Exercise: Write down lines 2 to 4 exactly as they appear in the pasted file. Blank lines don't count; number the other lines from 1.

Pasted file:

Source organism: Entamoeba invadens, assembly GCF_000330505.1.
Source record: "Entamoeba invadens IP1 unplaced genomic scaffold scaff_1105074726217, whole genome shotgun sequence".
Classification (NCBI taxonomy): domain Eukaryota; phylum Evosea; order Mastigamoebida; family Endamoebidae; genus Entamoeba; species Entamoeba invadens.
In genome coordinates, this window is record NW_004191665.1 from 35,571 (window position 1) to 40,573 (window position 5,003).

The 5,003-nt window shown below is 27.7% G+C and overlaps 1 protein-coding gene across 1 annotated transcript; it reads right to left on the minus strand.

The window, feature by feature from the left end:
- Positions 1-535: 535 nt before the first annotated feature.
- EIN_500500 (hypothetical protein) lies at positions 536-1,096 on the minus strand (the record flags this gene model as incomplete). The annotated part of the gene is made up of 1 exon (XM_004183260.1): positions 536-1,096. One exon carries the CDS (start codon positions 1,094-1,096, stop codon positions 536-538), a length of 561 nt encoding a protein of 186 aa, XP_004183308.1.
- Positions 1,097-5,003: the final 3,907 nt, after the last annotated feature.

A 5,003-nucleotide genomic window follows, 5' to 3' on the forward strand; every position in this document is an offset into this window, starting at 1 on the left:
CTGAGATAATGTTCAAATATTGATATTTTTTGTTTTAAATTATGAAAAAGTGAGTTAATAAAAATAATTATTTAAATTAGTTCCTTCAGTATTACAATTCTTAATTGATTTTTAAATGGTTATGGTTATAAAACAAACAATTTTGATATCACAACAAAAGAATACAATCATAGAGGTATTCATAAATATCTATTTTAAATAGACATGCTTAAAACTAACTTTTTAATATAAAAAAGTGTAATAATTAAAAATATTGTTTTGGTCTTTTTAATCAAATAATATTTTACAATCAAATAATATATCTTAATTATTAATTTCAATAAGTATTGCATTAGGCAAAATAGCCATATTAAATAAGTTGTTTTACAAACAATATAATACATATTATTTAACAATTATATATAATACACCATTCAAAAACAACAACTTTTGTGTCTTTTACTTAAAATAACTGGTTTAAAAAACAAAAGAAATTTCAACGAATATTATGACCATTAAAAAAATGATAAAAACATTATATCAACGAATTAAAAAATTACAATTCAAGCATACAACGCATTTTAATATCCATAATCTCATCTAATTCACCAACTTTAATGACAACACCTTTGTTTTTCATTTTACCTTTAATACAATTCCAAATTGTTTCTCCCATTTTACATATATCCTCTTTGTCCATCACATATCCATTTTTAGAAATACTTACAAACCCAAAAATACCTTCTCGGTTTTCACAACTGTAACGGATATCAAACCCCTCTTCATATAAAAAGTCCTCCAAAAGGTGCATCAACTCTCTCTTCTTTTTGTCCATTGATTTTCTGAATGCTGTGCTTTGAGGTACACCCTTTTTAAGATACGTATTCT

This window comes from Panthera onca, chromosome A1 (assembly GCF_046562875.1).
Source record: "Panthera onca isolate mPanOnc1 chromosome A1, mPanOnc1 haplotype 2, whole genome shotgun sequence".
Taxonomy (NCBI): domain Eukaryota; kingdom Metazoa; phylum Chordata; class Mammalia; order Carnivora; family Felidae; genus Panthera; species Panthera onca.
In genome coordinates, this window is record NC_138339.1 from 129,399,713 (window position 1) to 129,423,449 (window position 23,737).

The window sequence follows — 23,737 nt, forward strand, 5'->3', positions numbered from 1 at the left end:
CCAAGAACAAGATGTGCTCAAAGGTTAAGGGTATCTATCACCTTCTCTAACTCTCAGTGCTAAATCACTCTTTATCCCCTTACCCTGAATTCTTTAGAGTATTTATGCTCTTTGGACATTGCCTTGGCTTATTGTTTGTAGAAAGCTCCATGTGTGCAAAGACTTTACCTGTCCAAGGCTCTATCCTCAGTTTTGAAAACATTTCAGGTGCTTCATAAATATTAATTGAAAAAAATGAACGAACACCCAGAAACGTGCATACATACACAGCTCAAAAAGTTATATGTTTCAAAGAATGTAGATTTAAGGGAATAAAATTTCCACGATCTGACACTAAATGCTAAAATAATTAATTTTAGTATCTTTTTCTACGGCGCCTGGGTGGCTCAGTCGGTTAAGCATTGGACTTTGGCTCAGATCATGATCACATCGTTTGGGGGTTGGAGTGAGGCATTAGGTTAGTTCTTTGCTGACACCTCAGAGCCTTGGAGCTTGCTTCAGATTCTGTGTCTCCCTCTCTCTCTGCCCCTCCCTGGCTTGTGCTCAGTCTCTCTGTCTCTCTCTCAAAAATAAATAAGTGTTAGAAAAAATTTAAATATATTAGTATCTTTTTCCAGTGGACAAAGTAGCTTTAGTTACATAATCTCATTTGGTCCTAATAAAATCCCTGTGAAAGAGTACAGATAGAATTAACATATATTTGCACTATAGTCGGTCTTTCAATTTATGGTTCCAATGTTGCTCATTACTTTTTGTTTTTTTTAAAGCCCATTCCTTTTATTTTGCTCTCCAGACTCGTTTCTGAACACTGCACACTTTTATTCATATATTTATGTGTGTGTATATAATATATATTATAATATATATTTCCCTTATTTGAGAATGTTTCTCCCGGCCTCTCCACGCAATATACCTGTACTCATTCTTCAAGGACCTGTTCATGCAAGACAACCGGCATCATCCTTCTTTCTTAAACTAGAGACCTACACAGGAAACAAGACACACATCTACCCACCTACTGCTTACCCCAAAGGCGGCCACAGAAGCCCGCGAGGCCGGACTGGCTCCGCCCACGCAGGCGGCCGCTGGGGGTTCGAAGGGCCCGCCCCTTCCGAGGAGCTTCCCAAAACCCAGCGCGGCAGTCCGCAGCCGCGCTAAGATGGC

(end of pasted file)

Source record: "Entamoeba invadens IP1 unplaced genomic scaffold scaff_1105074726217, whole genome shotgun sequence".
Classification (NCBI taxonomy): domain Eukaryota; phylum Evosea; order Mastigamoebida; family Endamoebidae; genus Entamoeba; species Entamoeba invadens.
In genome coordinates, this window is record NW_004191665.1 from 35,571 (window position 1) to 40,573 (window position 5,003).